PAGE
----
Hong Kong Employers Forecast Base Pay Adjustment of 4.4 Percent
Hong Kong employers are projecting an average base pay adjustment of 4.4 percent during the period January to April, according to the Hong Kong Institute of Human Resource Management (HKIHRM). The new projection is close to the base pay adjustment forecast of 4.6% captured in October 2012.
The HKIHRM 2012 Pay Trend Survey - Follow-up Survey on 2013 Forecasted Base Pay Adjustment covers a total of 72 companies from 16 industry or business sectors.
Among the 72 surveyed companies, 46 of them, employing 49,615 employees, will have their base pay adjustment during the period January to April. They indicated their pay adjustment forecast during the survey period (January) and provided relevant base pay adjustment data.
All 46 companies indicated that they would have an overall budgeted pay increase. The forecasted average base pay adjustment by all these companies is 4.4% (weighted average), 0.2 percentage point lower than the forecast of 4.6% captured in October 2012.
By business sector (of those that provided sufficient data for analysis), companies projecting relatively higher pay increases are found in construction (6.1%), followed by property development/management (5%), engineering (5%) and non-governmental organisation (5%) sectors.
In terms of employee numbers, all employees may expect to receive a base pay increase. There is no indication of any zero or negative base pay adjustment.
“The latest pay adjustment forecast figure is close to that the Institute released in November 2012. Some sectors which experienced faster expansion or talent shortage, such as construction, engineering and property development/management, continued to report relatively higher pay adjustments," comments Lawrence Hung, Chairperson of the Remuneration Committee of the HKIHRM.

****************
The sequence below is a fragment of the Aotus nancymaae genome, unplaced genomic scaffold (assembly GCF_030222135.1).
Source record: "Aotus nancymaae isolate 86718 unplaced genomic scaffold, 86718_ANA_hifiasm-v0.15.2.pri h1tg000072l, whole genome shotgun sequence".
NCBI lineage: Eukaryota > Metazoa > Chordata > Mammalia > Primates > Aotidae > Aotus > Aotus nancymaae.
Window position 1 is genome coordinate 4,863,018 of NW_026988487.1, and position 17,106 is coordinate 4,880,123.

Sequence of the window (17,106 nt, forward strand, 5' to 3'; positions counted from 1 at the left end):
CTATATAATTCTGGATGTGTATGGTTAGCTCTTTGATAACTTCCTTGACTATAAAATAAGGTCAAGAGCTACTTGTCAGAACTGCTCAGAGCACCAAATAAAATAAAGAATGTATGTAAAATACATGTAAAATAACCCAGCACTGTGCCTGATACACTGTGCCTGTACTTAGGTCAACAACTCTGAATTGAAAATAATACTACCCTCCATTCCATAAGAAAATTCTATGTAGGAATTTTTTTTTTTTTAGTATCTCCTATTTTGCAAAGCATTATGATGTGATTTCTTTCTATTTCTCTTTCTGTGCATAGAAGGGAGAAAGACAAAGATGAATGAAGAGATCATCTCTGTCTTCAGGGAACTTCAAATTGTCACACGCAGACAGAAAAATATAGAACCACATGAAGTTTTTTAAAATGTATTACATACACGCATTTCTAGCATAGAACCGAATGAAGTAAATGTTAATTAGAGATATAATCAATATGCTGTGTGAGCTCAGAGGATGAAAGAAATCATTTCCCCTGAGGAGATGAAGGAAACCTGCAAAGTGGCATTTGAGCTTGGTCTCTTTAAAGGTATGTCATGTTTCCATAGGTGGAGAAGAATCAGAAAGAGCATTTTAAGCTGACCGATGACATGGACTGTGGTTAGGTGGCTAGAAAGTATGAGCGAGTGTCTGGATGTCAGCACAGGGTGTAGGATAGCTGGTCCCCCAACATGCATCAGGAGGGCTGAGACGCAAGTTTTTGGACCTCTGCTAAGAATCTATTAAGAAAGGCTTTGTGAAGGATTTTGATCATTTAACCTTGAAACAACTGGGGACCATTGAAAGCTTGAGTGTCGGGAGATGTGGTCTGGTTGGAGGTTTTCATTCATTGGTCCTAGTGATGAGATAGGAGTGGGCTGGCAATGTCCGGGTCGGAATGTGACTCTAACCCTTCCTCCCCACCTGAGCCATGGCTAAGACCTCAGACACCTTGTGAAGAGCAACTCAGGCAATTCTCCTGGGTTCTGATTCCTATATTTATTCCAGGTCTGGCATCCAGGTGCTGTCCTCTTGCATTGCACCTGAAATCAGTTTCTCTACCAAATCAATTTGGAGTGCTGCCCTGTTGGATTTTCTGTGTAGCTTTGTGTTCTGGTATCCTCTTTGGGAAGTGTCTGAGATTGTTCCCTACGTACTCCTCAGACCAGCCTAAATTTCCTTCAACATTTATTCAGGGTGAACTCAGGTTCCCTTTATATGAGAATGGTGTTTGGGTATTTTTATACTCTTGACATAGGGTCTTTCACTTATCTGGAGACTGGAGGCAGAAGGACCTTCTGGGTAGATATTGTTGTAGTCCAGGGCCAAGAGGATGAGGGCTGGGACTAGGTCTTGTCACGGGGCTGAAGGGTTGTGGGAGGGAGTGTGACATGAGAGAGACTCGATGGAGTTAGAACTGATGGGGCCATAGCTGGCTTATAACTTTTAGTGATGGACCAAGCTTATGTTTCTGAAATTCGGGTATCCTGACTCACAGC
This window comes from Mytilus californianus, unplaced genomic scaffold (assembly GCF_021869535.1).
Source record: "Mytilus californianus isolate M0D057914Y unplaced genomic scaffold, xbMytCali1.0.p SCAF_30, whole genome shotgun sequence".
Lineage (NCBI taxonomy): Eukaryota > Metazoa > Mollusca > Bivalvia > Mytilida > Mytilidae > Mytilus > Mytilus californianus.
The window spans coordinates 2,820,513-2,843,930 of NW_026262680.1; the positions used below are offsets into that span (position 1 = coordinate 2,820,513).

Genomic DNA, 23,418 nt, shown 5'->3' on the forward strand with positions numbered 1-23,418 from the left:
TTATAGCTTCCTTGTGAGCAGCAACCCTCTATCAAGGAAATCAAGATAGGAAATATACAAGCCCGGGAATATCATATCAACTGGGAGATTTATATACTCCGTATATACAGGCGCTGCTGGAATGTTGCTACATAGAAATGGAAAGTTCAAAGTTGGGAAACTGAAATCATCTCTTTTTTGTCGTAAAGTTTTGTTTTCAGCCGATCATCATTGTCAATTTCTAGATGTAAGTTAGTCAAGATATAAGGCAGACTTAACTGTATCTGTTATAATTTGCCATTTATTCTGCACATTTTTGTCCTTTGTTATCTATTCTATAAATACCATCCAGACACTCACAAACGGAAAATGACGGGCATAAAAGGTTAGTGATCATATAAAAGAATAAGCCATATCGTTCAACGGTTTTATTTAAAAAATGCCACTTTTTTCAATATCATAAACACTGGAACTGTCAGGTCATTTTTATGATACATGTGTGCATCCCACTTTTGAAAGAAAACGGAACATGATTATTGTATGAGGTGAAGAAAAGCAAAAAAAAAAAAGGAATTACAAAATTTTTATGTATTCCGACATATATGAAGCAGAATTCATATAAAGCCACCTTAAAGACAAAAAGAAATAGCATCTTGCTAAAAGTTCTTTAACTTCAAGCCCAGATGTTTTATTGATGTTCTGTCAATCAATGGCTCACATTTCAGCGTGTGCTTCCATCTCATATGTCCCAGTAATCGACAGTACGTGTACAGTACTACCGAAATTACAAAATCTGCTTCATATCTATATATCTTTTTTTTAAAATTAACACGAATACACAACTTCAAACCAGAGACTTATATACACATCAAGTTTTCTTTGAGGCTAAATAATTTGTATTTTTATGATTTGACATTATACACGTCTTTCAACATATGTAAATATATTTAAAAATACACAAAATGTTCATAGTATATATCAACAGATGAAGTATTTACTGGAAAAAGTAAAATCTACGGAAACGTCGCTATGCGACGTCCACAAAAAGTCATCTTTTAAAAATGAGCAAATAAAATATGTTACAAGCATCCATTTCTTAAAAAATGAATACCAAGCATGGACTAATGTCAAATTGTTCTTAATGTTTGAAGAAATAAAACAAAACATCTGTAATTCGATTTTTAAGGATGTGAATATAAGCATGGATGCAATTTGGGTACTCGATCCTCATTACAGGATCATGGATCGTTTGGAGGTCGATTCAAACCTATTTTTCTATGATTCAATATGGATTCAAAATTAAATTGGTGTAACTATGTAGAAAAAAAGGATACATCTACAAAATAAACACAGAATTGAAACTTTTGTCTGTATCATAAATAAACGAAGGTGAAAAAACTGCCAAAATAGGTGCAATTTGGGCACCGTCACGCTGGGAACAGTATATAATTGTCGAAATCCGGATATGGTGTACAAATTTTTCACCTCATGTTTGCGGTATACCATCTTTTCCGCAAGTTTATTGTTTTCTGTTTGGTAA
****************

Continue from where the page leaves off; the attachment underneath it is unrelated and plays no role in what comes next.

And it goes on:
"In contrast, externally-oriented sectors like banking, financial services and manufacturing anticipated relatively lower average pay adjustment forecasts in the range of 3.8% to 4%. Moreover, a slower growth in tourism might have some impact on sectors like retail and hotel, their pay adjustment forecasts dropped when compared with last projections announced in November 2012."
Fifty-one participating companies responded to the question on whether they had revised their base pay adjustment forecast in 2013. Over half of the respondents (55%) kept their original forecast. 11.7% raised their forecast while 21.6% lowered their forecast.
The top four reasons for making a change in the base pay adjustment forecast are uncertainties and risks in the business environment (53.3%), market pay adjustments (53.3%), worldwide economic downturn (26.7%) and competitors’ pay adjustments (26.7%).
“External and internal socio-economic factors as well as market benchmarks of individual business sectors have impact on base pay adjustment. It is believed that 2013 will be a year full of economic challenges. The quantitative easing measures by the US government, economic uncertainties in the Euro zone, together with a new factor, the depreciation of Japanese yen following a new government monetary policy, all give rise to concern about continuous excessive liquidity in the global financial market. Employers at large will have to consider any rise in operation costs, as well as employee expectation on pay adjustment," notes Hung.